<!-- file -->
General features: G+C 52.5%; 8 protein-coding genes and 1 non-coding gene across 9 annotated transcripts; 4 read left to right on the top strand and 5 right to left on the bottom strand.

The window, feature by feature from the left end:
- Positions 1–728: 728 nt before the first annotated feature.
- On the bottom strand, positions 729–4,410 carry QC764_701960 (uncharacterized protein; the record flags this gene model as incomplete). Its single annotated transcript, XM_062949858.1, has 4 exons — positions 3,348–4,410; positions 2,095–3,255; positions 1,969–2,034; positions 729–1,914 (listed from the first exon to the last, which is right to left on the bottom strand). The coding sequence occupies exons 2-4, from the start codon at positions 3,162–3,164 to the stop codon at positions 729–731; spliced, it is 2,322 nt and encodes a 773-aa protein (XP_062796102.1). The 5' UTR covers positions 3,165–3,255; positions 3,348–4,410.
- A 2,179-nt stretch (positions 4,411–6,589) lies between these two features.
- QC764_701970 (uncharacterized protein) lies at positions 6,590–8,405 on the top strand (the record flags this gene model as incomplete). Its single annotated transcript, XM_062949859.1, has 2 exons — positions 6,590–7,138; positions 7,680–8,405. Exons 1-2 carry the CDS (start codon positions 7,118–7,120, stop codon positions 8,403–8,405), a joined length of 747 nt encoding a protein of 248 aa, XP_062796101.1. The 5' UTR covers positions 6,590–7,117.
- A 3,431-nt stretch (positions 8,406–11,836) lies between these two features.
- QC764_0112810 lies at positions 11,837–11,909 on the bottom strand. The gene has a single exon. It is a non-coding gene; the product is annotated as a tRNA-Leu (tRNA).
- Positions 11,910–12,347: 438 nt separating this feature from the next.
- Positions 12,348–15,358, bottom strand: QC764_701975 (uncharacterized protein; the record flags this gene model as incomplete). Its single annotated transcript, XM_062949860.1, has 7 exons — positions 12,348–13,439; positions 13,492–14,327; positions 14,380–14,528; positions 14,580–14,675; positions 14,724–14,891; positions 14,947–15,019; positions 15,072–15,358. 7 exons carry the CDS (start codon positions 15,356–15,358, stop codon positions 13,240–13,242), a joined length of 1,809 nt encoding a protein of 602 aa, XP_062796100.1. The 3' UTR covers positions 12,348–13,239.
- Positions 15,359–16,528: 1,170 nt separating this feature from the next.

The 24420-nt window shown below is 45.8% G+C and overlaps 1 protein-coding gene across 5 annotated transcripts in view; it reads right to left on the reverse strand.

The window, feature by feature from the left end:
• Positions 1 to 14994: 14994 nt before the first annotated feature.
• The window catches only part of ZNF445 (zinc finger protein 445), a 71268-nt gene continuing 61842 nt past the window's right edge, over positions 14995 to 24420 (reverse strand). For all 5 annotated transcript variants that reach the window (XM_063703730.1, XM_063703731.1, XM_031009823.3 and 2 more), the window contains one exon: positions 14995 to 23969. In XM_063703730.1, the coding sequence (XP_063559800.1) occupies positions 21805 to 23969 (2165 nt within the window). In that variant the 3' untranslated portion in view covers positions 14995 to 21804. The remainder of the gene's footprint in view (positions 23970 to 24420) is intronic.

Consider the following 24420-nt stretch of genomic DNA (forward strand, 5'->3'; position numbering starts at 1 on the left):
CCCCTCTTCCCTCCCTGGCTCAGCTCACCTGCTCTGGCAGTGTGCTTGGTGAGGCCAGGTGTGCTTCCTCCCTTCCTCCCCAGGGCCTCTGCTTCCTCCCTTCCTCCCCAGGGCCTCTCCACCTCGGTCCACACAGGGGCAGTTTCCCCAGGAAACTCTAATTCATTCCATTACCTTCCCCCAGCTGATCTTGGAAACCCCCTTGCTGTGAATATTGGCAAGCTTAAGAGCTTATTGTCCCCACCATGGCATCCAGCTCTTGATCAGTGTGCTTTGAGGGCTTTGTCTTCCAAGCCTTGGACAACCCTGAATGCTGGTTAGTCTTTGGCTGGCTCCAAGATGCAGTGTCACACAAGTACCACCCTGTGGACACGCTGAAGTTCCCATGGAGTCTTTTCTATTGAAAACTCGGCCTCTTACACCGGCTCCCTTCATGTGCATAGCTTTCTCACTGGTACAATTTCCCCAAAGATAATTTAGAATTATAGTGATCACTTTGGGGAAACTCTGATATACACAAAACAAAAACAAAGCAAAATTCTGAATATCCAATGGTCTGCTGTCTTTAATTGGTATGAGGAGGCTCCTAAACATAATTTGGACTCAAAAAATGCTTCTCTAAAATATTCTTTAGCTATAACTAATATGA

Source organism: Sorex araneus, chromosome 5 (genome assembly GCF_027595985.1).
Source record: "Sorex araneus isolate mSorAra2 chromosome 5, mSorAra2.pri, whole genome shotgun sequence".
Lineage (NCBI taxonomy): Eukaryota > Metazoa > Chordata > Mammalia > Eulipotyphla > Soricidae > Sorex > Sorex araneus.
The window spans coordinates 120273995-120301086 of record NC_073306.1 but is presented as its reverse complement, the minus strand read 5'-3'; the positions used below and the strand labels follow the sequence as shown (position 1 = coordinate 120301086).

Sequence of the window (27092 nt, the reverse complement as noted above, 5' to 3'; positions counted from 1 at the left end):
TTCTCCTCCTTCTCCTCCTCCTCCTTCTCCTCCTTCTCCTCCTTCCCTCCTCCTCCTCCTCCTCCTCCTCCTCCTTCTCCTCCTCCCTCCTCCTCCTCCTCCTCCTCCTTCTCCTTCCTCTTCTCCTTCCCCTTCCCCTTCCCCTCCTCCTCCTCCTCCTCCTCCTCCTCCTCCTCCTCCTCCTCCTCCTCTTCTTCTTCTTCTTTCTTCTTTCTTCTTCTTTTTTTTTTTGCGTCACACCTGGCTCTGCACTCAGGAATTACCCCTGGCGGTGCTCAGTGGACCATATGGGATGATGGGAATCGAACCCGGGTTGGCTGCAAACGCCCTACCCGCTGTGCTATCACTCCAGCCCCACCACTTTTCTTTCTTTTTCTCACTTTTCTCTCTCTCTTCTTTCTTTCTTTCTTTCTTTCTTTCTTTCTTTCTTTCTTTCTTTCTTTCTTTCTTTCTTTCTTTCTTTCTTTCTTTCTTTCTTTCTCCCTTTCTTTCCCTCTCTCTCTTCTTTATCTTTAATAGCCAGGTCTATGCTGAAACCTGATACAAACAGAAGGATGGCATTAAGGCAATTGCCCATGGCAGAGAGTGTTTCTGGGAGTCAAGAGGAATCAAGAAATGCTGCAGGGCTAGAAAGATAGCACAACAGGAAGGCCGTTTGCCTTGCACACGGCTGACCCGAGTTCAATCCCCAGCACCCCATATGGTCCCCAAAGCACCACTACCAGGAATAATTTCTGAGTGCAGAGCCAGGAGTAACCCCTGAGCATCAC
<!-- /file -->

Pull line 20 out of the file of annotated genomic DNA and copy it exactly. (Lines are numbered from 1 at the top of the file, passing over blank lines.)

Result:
Lineage (NCBI taxonomy): Eukaryota > Metazoa > Chordata > Mammalia > Eulipotyphla > Soricidae > Sorex > Sorex araneus.